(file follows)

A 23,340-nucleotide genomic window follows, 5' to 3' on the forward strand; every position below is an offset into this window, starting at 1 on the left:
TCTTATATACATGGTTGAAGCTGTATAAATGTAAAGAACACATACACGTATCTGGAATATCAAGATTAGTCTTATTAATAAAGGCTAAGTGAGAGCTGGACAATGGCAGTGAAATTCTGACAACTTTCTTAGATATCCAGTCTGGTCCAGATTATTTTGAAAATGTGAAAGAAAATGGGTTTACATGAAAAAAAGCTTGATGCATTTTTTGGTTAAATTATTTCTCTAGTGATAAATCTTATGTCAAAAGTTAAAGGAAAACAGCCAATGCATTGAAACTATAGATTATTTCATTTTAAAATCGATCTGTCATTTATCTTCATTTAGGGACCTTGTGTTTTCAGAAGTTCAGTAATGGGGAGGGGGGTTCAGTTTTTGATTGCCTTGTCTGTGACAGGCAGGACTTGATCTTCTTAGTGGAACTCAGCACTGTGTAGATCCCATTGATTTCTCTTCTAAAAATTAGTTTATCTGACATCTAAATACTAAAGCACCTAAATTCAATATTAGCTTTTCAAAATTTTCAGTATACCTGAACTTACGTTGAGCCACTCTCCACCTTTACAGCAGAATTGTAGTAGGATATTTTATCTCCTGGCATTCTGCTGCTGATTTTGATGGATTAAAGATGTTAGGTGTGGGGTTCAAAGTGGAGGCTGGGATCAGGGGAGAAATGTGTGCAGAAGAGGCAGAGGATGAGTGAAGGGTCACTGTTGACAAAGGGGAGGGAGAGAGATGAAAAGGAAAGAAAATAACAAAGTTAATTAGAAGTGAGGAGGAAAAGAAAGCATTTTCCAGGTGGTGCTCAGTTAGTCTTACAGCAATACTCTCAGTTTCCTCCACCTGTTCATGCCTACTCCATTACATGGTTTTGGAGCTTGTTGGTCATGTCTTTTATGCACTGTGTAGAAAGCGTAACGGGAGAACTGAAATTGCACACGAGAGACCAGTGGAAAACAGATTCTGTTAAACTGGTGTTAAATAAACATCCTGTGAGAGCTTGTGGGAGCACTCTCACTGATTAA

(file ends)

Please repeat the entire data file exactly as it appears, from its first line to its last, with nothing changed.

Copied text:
A 23,340-nucleotide genomic window follows, 5' to 3' on the forward strand; every position below is an offset into this window, starting at 1 on the left:
TCTTATATACATGGTTGAAGCTGTATAAATGTAAAGAACACATACACGTATCTGGAATATCAAGATTAGTCTTATTAATAAAGGCTAAGTGAGAGCTGGACAATGGCAGTGAAATTCTGACAACTTTCTTAGATATCCAGTCTGGTCCAGATTATTTTGAAAATGTGAAAGAAAATGGGTTTACATGAAAAAAAGCTTGATGCATTTTTTGGTTAAATTATTTCTCTAGTGATAAATCTTATGTCAAAAGTTAAAGGAAAACAGCCAATGCATTGAAACTATAGATTATTTCATTTTAAAATCGATCTGTCATTTATCTTCATTTAGGGACCTTGTGTTTTCAGAAGTTCAGTAATGGGGAGGGGGGTTCAGTTTTTGATTGCCTTGTCTGTGACAGGCAGGACTTGATCTTCTTAGTGGAACTCAGCACTGTGTAGATCCCATTGATTTCTCTTCTAAAAATTAGTTTATCTGACATCTAAATACTAAAGCACCTAAATTCAATATTAGCTTTTCAAAATTTTCAGTATACCTGAACTTACGTTGAGCCACTCTCCACCTTTACAGCAGAATTGTAGTAGGATATTTTATCTCCTGGCATTCTGCTGCTGATTTTGATGGATTAAAGATGTTAGGTGTGGGGTTCAAAGTGGAGGCTGGGATCAGGGGAGAAATGTGTGCAGAAGAGGCAGAGGATGAGTGAAGGGTCACTGTTGACAAAGGGGAGGGAGAGAGATGAAAAGGAAAGAAAATAACAAAGTTAATTAGAAGTGAGGAGGAAAAGAAAGCATTTTCCAGGTGGTGCTCAGTTAGTCTTACAGCAATACTCTCAGTTTCCTCCACCTGTTCATGCCTACTCCATTACATGGTTTTGGAGCTTGTTGGTCATGTCTTTTATGCACTGTGTAGAAAGCGTAACGGGAGAACTGAAATTGCACACGAGAGACCAGTGGAAAACAGATTCTGTTAAACTGGTGTTAAATAAACATCCTGTGAGAGCTTGTGGGAGCACTCTCACTGATTAA